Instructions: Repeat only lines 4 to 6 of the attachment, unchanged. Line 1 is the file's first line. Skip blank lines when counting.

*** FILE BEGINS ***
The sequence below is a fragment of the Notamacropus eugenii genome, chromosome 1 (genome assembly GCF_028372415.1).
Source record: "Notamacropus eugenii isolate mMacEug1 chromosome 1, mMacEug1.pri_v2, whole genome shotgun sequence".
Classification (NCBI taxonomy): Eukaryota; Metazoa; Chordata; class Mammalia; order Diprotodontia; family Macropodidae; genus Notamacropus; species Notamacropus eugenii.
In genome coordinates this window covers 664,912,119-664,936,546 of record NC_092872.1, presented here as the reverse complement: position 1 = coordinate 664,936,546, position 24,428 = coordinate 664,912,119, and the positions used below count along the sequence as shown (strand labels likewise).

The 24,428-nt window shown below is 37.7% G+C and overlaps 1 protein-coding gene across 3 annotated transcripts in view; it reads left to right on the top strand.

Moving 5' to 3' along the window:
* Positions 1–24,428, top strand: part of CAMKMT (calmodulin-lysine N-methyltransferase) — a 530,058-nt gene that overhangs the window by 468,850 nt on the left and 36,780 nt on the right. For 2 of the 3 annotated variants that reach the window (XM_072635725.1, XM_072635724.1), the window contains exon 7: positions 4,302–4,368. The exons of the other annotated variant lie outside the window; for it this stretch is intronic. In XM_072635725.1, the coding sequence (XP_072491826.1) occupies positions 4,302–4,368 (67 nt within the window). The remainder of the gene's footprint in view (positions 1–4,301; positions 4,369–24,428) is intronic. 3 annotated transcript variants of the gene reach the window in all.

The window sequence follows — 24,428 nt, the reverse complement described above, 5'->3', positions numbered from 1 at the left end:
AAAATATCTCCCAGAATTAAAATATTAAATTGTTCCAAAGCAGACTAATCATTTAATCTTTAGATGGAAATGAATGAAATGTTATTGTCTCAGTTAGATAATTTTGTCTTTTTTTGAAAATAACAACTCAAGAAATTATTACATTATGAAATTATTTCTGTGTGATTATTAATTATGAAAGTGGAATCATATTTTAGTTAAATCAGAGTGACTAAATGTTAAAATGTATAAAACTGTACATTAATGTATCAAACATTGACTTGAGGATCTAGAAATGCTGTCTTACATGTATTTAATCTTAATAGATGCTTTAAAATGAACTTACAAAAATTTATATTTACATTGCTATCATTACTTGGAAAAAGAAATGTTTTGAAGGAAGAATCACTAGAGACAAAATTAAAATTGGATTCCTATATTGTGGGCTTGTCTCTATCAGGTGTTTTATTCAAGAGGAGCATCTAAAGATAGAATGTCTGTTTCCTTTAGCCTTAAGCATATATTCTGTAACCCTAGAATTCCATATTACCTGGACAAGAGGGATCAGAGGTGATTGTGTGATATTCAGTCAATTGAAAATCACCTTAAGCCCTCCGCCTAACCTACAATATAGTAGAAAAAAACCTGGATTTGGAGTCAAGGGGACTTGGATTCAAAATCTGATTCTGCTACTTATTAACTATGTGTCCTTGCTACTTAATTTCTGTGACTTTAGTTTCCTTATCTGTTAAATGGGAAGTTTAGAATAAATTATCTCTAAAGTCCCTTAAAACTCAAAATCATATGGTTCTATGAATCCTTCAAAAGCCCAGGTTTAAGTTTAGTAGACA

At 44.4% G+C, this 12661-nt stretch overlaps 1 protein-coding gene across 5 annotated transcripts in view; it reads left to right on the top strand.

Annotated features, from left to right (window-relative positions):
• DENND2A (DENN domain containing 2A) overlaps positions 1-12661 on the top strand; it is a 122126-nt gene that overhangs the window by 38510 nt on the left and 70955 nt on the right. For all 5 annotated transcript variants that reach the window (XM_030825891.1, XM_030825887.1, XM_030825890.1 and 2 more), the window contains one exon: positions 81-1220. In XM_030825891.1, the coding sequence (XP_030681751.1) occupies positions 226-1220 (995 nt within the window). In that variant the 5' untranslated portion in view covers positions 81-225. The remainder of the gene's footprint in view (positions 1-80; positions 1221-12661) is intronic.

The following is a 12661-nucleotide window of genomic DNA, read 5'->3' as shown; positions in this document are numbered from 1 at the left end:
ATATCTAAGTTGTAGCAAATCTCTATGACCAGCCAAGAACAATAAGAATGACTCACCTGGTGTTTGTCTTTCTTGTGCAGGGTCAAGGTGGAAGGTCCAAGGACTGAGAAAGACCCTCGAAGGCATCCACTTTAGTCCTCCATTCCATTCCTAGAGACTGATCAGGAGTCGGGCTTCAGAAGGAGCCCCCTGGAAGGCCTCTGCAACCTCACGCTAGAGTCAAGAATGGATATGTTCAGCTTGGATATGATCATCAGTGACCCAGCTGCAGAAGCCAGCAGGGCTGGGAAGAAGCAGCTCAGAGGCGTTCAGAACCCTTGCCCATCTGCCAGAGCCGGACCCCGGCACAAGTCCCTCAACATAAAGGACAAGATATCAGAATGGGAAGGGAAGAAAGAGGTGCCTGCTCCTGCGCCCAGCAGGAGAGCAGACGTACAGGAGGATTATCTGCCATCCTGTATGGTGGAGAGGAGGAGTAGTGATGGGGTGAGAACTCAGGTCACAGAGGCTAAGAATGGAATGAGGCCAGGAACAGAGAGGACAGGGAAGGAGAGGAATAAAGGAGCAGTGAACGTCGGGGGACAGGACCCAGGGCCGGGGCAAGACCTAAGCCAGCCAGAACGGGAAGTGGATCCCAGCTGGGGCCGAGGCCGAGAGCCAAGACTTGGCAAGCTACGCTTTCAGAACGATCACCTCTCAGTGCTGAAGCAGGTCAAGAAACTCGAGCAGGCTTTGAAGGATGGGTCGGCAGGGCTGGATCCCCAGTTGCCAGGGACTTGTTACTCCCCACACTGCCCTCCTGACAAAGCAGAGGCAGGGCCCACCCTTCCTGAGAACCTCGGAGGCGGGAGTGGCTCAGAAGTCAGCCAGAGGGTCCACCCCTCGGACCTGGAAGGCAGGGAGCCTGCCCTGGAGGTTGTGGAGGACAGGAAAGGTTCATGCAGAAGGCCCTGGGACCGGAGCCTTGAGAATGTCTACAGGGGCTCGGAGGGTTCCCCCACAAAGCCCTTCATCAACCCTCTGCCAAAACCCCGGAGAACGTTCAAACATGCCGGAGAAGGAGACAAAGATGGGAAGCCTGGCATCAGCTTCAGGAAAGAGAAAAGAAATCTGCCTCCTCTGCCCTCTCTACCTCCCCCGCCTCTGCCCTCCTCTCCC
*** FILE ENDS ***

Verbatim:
In genome coordinates this window covers 664,912,119-664,936,546 of record NC_092872.1, presented here as the reverse complement: position 1 = coordinate 664,936,546, position 24,428 = coordinate 664,912,119, and the positions used below count along the sequence as shown (strand labels likewise).

The 24,428-nt window shown below is 37.7% G+C and overlaps 1 protein-coding gene across 3 annotated transcripts in view; it reads left to right on the top strand.

Moving 5' to 3' along the window: